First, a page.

I completely understand those feelings because I have them too. When I first walked in my hotel room and got on Facebook and saw that every post mentioned simultaneous shootings in Cleveland, Chattanooga, and Athens, I panicked. Thankfully, my three were at the beach, so I called my mom to check on them and she explained that the reports of multiple sites in three cities, the mall, etc, were false and that it was at military recruitment offices. Once that initial fear passed, I felt somewhat safer here in Israel than the thought of being at home, which is the height of irony, considering.

Then I turned on the news here. It was overwhelming to see images of my hometown and the site of the shooting, just a few miles away from my college. That, combined with the fact that the last three days have specifically focused on the extermination PROCESS of the Holocaust-- horrific information, awful imagery, heart-stopping feelings-- I just... We went to dinner and I faked calm the entire time. I had several people ask me about it, kind inquiries, and I answered but most of them do not get it. Big city people do not understand small town reactions. They don't get that when something happens in a small town, number one, everyone knows someone connected in some way, and that also, your sense of security is violated in a way that is violent and vile. They also don't get the way small towns come together and feel the joy and horror of the others, no matter the event. We are all connected.

By the time we got back, my insides were trembling. By the time we went to sleep, I was almost paralyzed with panic at the thought of leaving here to get on a plane in Israel and fly to NYC and then into Chattanooga. The entire sense of security in our tiny corner of the world has been ROCKED. I actually said these words the week of July 4: "I mean, ISIS in Syria ain't gonna target Nowhere, Cleveland, TN. I guess if they are calling for lone wolf American followers to act, that might be a problem, but I doubt our area is much at risk for that, either." Hm.

But here is the thing you (my former student, my reader, my friends, anyone who is struggling) have to remember: We were ALL brought into a world where terrible things happen for seemingly no reason. My parents were born to parents who were picking up newspapers out of mailboxes with images of what the liberators found at Auschwitz. I brought a baby home two years after we awoke to a world where people fly planes full of people into skyscrapers. Might the horror one day affect us PERSONALLY, take someone WE love? Yes. Might it one day harm us? YES. Can we live in sadness or fear over the anticipation of that day? NO. We have to keep living, keep being the good, keep reflecting our Father, keep showing love, keep teaching others, and know that it's all we can do to respond to the evil. And guess what? IT'S ENOUGH.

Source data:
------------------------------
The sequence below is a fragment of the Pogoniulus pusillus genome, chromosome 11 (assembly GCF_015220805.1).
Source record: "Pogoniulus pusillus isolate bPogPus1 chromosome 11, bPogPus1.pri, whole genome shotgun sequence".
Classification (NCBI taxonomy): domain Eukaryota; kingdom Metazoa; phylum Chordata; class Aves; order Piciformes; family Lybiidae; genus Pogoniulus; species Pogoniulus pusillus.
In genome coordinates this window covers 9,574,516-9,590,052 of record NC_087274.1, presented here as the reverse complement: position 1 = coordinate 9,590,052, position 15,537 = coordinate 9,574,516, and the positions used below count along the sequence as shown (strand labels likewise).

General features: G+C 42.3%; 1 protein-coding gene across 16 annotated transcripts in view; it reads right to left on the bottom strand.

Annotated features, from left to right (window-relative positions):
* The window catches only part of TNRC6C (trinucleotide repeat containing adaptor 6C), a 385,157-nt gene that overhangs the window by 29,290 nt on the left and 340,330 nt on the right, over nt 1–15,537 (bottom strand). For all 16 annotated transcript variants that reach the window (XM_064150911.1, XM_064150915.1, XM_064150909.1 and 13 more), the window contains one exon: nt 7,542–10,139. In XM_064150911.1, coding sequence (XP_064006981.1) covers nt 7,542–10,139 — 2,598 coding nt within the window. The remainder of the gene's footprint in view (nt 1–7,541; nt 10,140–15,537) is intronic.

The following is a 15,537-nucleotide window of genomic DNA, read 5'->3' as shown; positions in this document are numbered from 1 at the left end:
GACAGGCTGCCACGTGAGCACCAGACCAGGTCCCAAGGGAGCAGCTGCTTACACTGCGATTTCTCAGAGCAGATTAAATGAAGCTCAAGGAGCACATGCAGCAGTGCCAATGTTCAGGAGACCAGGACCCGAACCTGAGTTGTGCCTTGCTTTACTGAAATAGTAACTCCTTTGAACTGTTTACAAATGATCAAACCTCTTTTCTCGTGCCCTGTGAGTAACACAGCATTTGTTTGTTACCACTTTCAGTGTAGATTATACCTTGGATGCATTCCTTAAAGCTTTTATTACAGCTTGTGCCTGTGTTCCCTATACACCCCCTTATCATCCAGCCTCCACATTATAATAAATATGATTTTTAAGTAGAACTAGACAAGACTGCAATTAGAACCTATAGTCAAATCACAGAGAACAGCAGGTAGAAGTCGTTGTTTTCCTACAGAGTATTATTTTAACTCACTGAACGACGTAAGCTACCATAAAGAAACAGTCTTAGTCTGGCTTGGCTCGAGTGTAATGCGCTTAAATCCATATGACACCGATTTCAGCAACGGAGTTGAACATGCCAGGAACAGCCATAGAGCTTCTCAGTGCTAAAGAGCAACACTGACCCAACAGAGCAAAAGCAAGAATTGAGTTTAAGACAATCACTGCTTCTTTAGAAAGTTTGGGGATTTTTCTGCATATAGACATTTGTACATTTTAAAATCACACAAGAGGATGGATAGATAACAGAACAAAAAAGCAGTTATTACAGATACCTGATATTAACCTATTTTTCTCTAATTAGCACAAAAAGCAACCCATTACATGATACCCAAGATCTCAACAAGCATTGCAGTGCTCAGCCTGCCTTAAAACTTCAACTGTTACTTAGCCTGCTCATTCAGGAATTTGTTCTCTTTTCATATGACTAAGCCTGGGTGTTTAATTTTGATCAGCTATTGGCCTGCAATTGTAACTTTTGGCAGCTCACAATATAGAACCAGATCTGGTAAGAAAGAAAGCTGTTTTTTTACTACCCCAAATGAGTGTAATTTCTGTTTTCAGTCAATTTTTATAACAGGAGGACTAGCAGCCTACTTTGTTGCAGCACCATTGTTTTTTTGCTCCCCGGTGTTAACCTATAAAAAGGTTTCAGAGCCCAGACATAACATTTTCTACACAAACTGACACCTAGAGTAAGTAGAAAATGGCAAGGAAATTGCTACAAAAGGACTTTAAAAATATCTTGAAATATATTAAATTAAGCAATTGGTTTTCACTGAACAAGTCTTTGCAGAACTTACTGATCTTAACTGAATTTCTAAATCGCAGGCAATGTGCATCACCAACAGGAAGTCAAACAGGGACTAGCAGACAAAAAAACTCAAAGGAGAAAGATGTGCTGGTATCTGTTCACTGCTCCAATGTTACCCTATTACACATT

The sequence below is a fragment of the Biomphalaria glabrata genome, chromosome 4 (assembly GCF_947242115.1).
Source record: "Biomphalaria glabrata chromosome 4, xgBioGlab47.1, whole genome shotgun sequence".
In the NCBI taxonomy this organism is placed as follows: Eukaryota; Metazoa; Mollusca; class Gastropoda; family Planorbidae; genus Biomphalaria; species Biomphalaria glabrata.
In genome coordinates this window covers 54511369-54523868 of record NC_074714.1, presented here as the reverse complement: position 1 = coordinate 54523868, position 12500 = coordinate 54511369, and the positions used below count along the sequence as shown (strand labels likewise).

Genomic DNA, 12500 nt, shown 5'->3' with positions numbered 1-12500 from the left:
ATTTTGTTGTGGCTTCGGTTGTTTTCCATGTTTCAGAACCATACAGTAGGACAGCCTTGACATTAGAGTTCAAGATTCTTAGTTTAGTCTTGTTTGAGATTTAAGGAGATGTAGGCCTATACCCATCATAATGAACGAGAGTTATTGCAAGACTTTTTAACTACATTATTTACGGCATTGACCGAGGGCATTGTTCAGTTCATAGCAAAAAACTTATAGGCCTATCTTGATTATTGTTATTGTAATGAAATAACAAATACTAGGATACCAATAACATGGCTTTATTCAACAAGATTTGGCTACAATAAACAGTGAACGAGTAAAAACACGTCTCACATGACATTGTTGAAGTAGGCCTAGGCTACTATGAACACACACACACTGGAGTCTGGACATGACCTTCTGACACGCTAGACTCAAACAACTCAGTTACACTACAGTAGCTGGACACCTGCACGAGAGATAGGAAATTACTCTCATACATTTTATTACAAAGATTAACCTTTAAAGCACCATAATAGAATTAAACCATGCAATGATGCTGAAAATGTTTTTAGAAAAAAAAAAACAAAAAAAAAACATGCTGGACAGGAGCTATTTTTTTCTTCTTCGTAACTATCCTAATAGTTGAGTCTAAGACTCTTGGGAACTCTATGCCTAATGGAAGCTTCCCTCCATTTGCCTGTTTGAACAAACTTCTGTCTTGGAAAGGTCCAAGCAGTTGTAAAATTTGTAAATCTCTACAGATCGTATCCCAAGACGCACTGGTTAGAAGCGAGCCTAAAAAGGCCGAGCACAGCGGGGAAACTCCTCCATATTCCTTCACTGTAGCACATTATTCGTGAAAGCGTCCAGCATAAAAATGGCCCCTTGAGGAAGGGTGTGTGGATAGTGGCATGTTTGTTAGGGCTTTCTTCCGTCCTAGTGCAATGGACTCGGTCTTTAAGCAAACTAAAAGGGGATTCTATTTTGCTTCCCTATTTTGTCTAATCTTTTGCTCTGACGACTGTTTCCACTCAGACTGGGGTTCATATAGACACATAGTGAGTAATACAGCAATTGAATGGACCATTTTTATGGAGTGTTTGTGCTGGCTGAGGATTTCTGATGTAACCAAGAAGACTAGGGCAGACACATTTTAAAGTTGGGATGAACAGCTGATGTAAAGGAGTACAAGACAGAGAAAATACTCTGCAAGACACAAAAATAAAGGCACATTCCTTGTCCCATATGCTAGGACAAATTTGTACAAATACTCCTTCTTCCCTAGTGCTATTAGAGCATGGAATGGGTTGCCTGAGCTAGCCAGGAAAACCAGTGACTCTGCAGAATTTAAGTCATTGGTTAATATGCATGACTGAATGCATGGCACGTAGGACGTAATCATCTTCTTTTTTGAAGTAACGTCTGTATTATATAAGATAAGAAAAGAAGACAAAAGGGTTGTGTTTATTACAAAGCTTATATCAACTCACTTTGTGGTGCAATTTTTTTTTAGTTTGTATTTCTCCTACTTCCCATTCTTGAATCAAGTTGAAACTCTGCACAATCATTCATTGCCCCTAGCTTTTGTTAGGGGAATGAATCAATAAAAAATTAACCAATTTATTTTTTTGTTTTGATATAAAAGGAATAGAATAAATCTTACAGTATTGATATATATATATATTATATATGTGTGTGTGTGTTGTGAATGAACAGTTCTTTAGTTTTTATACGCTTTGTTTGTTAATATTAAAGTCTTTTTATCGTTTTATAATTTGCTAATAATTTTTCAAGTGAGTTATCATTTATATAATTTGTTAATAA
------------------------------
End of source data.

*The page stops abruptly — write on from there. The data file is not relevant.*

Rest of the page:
On Thursday, literally as the shootings were taking place (to the minute), I was listening to Frieda Klieger. Frieda is a survivor of the Warsaw Ghetto Uprising and liquidation, Majdanek (one of the most horrific of the camps), Auschwitz, and Bergen-Belsen. She is 94 years young and the clarity of her memory as she described the most vivid horrors of her life, horrors imposed on her by one of the most developed and educated countries in the world... it absolutely amazed me and brought me to tears over and over again. She watched her sister and nephew being sent to their deaths, heard her nephew crying, "But Auntie, what if I never see you again???" She had one single possession with her in the camp-- a family photo. She watched an SS man rip it from her hands and tear it to shreds in front of her face. She kept pausing and saying, "I'll never forget that face... I'll never forget that date... I'll never forget that name... I'll never forget that place... I'll never forget that scene..."

She ended her story by telling us that hers was the first wedding in Bergen-Belsen Displaced Persons Camp. What beauty in the face of such tragedy! The morning of her wedding, she cried constantly, thinking about the absence of her father, mother, siblings, family... And then she put on that dress, and she walked down the aisle to the man who told her he would follow her anywhere on this earth, that he could be happy in any country as long as he was with her.

If Frieda Klieger can marry in Bergen-Belsen, board a clandestine ship to Palestine, a ship that was surrounded by British warships in Tel Aviv and then water-cannoned in Haifa, settle in Cypress until she could get to her Promised Land of Israel... If Frieda Klieger can witness the upraised hands of a little boy standing in the Warsaw Ghetto, about to be "liquidated" to Treblinka where his life was likely snuffed out, then become a mother, grandmother, and great-grandmother... If Frieda Klieger can live with terror, day in and day out, as her constant companion for 12 years, then have a career and a life as a citizen... If she can do all of that, we can get up another day, mourn for our losses, create a new "normal" as far as our security is concerned, keep facing evil, and keep being the good.